When looking at your report, your rent payments should appear in the “Accounts” section as a “Residence tradeline”. The exact name of the entry will depend on which service you are using to report your rent payments.
If your rent is supposed to be reported, and you don’t see it on your credit report, then you’ll need to contact whoever is in charge of the reporting.
Read the full review: RentReporters Review
Rent Reporting Can Go Either Way
If you have a thin credit file, then rent reporting can go a long way towards improving your low credit score. But only if you have a good rental history.
If you’ve been renting for 2 years, you pay your rent on time every month, and your current credit scores are low, then having your rent reported to the credit bureaus should improve your credit by a lot.
But, if you fall behind on your rent payments or you have in the past, then adding your rental history to your credit reports can actually damage your credit.
Keep in mind that only 30-day late payments are considered late according to the credit bureaus. So if you paid your rent a few days or weeks late, then credit reporting will still help you credit scores.
It is also important to consider that not all FICO scoring models consider rent payments into score calculations, so when you are applying for new credit, your rental payment history may not even be factored in.
However the older, more established scores, like FICO 8, do take it into consideration.
Also, when using a 3rd party rental reporting service, if you cancel your subscription, your rent account may appear as closed which could temporarily decrease your credit score.
And, if you already have a well-established credit history and good credit score, then you might want to skip rent reporting altogether as the rental account could decrease your length of credit history and drop your credit score. This only applies to people with credit scores of 700+.
How Much Can Rent Raise Your Credit Score?
Having your rent reported has the potential to dramatically increase your credit score. But exactly how much your credit score will increase depends on what your current credit profile looks like.
Most 3rd party rent reporting companies promise average credit score increases around 40 points. But this is usually based on a customer with a thin profile who has 2 years of rent payment history added to their report(s).
If you have a thin profile and your rental history is 1-2 years, you could see a credit score increase well over the 40 point mark.
Plus, each month you continue to have your timely payments reported, your credit score may rise by a few points.
If you have a bad credit score because of negative remarks on your credit report, i.e. bankruptcy or late payments, then your credit score may not increase as much or as fast.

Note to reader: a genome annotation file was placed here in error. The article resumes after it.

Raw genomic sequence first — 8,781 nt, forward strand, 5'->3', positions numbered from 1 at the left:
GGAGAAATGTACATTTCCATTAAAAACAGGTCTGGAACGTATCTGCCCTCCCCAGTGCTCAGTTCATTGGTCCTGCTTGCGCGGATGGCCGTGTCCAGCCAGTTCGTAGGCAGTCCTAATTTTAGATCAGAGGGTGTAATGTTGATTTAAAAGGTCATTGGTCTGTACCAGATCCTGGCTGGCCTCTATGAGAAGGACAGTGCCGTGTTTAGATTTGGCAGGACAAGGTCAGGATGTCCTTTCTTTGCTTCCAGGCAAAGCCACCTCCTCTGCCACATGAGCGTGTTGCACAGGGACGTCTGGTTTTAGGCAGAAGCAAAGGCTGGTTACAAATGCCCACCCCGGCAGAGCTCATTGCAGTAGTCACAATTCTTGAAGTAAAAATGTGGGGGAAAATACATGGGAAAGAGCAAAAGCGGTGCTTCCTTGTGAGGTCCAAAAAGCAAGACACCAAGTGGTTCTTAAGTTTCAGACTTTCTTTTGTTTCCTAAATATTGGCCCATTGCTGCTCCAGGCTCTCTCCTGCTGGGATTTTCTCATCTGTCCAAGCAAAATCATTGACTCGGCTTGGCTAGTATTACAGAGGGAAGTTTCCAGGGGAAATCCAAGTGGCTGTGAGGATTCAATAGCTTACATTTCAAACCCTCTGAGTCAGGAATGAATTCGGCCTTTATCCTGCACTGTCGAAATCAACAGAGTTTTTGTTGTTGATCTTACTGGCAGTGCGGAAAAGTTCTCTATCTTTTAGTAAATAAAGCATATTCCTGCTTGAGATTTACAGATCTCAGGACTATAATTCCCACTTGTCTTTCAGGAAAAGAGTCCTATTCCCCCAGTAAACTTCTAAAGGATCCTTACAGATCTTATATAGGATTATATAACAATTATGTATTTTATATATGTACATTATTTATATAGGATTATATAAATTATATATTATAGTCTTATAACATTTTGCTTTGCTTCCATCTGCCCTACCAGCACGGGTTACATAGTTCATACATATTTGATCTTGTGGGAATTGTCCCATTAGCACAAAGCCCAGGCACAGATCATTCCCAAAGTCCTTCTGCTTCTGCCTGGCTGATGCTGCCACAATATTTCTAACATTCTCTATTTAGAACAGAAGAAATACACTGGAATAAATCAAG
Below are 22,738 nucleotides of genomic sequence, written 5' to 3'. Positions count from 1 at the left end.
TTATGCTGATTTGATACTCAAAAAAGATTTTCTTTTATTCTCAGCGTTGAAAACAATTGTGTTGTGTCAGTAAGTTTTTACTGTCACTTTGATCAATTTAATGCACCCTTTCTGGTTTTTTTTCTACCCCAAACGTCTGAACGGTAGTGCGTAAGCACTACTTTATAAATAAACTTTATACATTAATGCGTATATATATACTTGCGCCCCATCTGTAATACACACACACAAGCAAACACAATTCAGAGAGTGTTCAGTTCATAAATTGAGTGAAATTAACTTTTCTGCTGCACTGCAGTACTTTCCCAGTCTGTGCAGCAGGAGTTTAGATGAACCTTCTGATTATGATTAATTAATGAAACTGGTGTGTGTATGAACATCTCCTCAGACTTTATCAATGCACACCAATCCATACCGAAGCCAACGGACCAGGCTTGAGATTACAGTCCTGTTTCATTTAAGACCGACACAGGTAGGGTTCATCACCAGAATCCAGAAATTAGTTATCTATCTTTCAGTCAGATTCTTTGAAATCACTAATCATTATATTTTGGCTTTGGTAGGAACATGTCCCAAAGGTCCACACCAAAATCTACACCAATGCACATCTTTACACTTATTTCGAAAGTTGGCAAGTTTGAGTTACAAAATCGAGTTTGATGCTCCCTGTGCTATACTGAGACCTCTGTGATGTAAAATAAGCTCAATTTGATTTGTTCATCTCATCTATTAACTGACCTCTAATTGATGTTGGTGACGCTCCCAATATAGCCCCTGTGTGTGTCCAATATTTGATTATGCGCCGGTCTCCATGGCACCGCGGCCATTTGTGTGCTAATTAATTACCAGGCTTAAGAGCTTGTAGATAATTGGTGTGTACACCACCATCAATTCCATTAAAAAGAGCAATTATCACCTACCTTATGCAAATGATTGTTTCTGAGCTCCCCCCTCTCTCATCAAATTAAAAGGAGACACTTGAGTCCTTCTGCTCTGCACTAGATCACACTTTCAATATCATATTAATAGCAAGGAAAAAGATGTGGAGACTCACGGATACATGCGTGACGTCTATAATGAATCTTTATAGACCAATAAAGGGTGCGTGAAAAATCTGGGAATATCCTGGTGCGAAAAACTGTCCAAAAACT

The individuals who will see the biggest increase to their credit scores, 100+ points, are those who previously had very low credit. Having your rent history and ongoing rent payments reported can raise your score to the mid 600s or higher in just a few months.
What Can You Do if Your Landlord Doesn’t Report Rent?
If your landlord doesn’t currently report your rent to the credit bureaus, you still have a few options for getting your rent payments reported.
Start by talking to your landlord. You can refer them to rent reporting services to see if they are interested. You can also ask if they are open to letting you use a 3rd party service, many of which require cooperation and verification from your landlord.
You can also check with the company that processes your rent payments (if your landlord uses one). Many rent payment processing companies now offer reporting services to renters. You’ll simply need to opt-in and pay a small fee.
If neither the company processing your payment nor the landlord is willing to help you, there are several 3rd party companies out there that work directly with tenants to get their rental data reported.
One of the best services on the market right now is BoomPay. This service allows you to pay your rent and build your credit all in one place.
Through BoomPay’s BoomReport product, your payment information gets reported to all three credit bureaus each month. BoomReport is the only rent reporting service on the market that reports rent payments to all three credit bureaus.
You can even add up to 2 years’ worth of past payment history for a one-time $25 fee. BoomPay customers report a credit score increase of anywhere from 10 to 100 points within a few weeks of starting. It’s that good!
Also Read: BoomPay Review
So, if you are ready to begin improving your credit with rent reporting, check out BoomReport.
You can read our more in depth review of the best rent reporting companies here.
Amanda Garland is a personal finance blogger living in Dallas, TX. 10 years ago she was living paycheck to paycheck and knew nothing about how credit works. She learned some hard lessons in her fight for financial stability. Now she has a friendly competition going with her husband to see who can reach a credit score of 850 first. She is also a poet, having obtained a Bachelor of Fine Arts degree in Creative Writing.